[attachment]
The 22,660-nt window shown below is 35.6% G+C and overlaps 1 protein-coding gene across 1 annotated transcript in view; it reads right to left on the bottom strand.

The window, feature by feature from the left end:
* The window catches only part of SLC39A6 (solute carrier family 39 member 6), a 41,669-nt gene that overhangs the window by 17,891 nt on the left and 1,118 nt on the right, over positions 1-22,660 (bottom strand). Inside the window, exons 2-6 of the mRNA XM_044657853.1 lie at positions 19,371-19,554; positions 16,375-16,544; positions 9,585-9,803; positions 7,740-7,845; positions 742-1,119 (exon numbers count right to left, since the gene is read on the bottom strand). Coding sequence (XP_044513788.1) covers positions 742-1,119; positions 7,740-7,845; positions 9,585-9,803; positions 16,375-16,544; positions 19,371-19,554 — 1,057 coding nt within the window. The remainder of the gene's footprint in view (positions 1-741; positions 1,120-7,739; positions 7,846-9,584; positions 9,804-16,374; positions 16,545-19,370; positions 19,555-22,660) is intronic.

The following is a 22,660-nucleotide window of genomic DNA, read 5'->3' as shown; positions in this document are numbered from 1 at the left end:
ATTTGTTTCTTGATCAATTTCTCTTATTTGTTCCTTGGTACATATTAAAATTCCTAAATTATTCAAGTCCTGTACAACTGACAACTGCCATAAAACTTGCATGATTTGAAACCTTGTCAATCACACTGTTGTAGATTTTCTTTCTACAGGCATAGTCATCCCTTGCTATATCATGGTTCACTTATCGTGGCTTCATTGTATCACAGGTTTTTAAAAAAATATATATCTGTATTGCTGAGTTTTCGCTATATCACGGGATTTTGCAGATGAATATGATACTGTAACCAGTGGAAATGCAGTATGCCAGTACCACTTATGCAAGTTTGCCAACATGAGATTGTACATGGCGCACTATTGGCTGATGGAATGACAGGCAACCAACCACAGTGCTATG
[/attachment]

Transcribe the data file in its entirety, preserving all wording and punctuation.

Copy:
The 22,660-nt window shown below is 35.6% G+C and overlaps 1 protein-coding gene across 1 annotated transcript in view; it reads right to left on the bottom strand.

The window, feature by feature from the left end:
* The window catches only part of SLC39A6 (solute carrier family 39 member 6), a 41,669-nt gene that overhangs the window by 17,891 nt on the left and 1,118 nt on the right, over positions 1-22,660 (bottom strand). Inside the window, exons 2-6 of the mRNA XM_044657853.1 lie at positions 19,371-19,554; positions 16,375-16,544; positions 9,585-9,803; positions 7,740-7,845; positions 742-1,119 (exon numbers count right to left, since the gene is read on the bottom strand). Coding sequence (XP_044513788.1) covers positions 742-1,119; positions 7,740-7,845; positions 9,585-9,803; positions 16,375-16,544; positions 19,371-19,554 — 1,057 coding nt within the window. The remainder of the gene's footprint in view (positions 1-741; positions 1,120-7,739; positions 7,846-9,584; positions 9,804-16,374; positions 16,545-19,370; positions 19,555-22,660) is intronic.

The following is a 22,660-nucleotide window of genomic DNA, read 5'->3' as shown; positions in this document are numbered from 1 at the left end:
ATTTGTTTCTTGATCAATTTCTCTTATTTGTTCCTTGGTACATATTAAAATTCCTAAATTATTCAAGTCCTGTACAACTGACAACTGCCATAAAACTTGCATGATTTGAAACCTTGTCAATCACACTGTTGTAGATTTTCTTTCTACAGGCATAGTCATCCCTTGCTATATCATGGTTCACTTATCGTGGCTTCATTGTATCACAGGTTTTTAAAAAAATATATATCTGTATTGCTGAGTTTTCGCTATATCACGGGATTTTGCAGATGAATATGATACTGTAACCAGTGGAAATGCAGTATGCCAGTACCACTTATGCAAGTTTGCCAACATGAGATTGTACATGGCGCACTATTGGCTGATGGAATGACAGGCAACCAACCACAGTGCTATG